Yes, Nigeria has grappled with issues of ethnicity, religion and gender before now. But those issues have become very polarising under the APC-led government of the last six years, not so much for what Buhari has done as for what he has failed to do. Come to think of it, President Buhari, other than the incident that brought him to Lam Adesina in the early days of our current experiment with democracy, when he reportedly fumed about the manner his “people” were allegedly killed during a clash between Yoruba farmers and Fulani cattle herders- save this incident, Buhari has not in the fewest words said anything to express open support for the activities of the marauding herders as opposed to the legitimate ones. Not one word said! But neither has he said any word in condemnation.
Considering the perceived victims of these attacks are the farming communities, Buhari’s silence has been more eloquent than anything he could have said. It suggests complicity, especially as the security agencies are believed to have taken their cue from the President’s attitude by taking sides with the putative aggressor.
Buhari is the leader of the country and no matter what he or anybody else may think, that no matter what he says or does he would be condemned by critical Nigerians. He should be seen to have done his bit.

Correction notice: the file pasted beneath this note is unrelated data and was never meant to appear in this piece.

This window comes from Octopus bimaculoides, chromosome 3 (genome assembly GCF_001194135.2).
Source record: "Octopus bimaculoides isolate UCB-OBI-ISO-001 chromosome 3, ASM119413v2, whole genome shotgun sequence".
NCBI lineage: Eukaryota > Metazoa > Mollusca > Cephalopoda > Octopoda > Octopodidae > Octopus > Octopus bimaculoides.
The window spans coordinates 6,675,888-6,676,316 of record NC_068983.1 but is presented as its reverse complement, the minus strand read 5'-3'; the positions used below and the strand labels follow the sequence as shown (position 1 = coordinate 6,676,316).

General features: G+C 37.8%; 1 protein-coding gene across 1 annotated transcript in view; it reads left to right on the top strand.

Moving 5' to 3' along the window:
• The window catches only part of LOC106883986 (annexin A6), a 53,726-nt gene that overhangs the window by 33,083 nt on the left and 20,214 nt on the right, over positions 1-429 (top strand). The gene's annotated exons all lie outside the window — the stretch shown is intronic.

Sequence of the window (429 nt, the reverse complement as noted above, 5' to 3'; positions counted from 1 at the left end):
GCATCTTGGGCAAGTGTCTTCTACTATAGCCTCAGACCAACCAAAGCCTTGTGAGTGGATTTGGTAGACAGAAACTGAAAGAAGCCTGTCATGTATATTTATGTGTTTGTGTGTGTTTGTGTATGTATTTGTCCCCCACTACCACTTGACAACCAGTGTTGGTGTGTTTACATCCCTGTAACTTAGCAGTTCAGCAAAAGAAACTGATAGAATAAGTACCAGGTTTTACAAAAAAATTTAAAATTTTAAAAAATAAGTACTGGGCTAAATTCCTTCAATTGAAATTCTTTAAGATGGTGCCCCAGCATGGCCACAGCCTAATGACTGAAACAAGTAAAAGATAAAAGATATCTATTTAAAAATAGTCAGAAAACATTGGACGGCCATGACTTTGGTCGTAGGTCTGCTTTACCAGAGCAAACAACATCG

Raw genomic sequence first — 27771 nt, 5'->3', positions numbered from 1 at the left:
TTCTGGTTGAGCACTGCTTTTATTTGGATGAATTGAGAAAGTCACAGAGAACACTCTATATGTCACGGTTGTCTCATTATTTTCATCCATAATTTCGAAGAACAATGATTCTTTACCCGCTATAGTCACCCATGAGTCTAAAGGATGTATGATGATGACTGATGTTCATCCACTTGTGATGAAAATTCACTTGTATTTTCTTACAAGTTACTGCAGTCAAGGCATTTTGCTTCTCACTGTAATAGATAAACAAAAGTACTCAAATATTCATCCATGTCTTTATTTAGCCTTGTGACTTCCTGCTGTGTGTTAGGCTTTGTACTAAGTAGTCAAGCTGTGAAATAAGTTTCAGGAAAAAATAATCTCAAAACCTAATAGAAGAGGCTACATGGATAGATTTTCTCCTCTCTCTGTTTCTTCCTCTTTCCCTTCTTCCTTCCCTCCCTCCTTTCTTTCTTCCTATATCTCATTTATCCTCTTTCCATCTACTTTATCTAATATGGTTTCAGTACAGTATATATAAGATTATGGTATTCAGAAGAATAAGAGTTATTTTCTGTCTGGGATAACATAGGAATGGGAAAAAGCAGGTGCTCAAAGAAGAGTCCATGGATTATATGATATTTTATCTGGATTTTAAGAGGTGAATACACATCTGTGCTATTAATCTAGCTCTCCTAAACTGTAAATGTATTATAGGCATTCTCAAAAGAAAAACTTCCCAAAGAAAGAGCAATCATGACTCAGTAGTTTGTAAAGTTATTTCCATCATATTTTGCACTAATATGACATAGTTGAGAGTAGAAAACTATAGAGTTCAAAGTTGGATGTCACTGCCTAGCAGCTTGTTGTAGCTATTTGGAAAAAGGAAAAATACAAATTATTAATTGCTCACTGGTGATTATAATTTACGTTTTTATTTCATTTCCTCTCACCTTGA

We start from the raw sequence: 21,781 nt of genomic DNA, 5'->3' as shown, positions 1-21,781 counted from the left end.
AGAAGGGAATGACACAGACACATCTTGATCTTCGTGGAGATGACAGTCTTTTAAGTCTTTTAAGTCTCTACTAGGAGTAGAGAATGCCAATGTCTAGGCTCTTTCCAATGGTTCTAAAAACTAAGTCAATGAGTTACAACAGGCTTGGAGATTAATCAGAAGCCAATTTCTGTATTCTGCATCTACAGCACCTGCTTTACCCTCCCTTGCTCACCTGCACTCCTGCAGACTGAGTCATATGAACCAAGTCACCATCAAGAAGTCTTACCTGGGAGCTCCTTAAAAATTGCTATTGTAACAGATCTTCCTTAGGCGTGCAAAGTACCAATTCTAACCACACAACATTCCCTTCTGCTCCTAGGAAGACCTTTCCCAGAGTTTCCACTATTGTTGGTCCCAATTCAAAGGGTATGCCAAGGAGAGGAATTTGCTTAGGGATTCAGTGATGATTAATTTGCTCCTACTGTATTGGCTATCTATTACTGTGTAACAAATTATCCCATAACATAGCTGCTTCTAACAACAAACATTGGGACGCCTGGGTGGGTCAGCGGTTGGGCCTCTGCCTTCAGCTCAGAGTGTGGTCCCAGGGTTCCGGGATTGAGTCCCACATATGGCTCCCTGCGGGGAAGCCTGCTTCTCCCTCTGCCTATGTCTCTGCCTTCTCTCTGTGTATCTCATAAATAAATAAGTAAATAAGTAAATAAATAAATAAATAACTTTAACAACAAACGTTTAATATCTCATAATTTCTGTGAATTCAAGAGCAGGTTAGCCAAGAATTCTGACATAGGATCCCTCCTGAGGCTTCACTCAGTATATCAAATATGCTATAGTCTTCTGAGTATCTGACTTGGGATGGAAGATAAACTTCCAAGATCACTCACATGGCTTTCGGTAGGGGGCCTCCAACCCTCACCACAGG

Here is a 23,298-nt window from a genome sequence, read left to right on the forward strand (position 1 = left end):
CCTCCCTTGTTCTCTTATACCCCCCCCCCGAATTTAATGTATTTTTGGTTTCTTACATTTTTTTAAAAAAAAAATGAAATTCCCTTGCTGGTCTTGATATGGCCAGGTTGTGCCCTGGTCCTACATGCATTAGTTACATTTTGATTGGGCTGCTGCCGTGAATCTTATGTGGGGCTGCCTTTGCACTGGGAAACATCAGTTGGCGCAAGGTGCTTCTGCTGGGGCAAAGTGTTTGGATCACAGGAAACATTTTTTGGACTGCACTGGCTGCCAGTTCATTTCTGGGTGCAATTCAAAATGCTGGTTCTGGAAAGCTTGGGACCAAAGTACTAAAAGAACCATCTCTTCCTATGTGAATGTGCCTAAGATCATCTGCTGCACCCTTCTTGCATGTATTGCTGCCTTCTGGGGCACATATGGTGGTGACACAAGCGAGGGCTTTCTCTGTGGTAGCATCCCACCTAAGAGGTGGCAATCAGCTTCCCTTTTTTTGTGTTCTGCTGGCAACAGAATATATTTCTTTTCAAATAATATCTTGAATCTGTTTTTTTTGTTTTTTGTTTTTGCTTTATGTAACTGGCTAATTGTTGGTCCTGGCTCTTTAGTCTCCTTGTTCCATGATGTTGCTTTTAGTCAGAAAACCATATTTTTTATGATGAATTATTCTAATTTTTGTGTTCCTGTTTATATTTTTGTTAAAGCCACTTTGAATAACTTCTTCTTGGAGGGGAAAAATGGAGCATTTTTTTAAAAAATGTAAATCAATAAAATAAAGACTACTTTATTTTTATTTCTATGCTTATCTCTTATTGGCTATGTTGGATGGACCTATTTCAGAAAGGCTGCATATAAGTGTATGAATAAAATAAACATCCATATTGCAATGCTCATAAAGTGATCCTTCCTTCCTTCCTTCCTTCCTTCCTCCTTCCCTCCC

That is what a leader does. He should be heard to say that he does not support any brigandage by any section of the country, including his own Fulani people. It is not a crime that he is Fulani, and he could not be expected to deny his ethnicity just so he could be seen as a patriot. But for the sake of his people and the very human belief that an individual would naturally be partial to members of their own ethnic or biological family, etc., President Buhari ought to have been more sensitive to the concerns of other Nigerians who have complained about the negative activities of Fulani herders.
From Benue to Taraba, Enugu to Anambra, Edo to Delta, Ekiti to Osun and now Ondo and Oyo, Buhari has stayed put inside Aso Rock Villa, said no word either way of the controversy. But his political minders and spokespersons hiding behind the veneer of “the Presidency”, a synonym in some cases for the President, have not wasted time in hauling broadsides at anyone bold enough to take on the Fulani, self-servingly quoted from the Constitution about the right of every Nigerian to live anywhere they choose, including perhaps, herding cattle on other people’s farms.
With such quick response comments from within “the presidency”, there is no way to convince non-Fulani Nigerians that the President is not partial. Thus, when the likes of Sunday Igboho resort to self-help it becomes difficult to fault their moves which they claim to make for self-preservation.
The APC-led Federal Government has painted itself into a corner, forfeited the right to act in the manner it should against “non-state actors” by its complicit silence in the last few years during which the Fulani, supposedly basking in the euphoria of a president of Fulani extraction, had grown both more restive and aggressive.
Having eaten more than their fair share of sour grapes, the cattle Fulani teeth are now set on edge and the Nigerian government is lost for the appropriate action to take.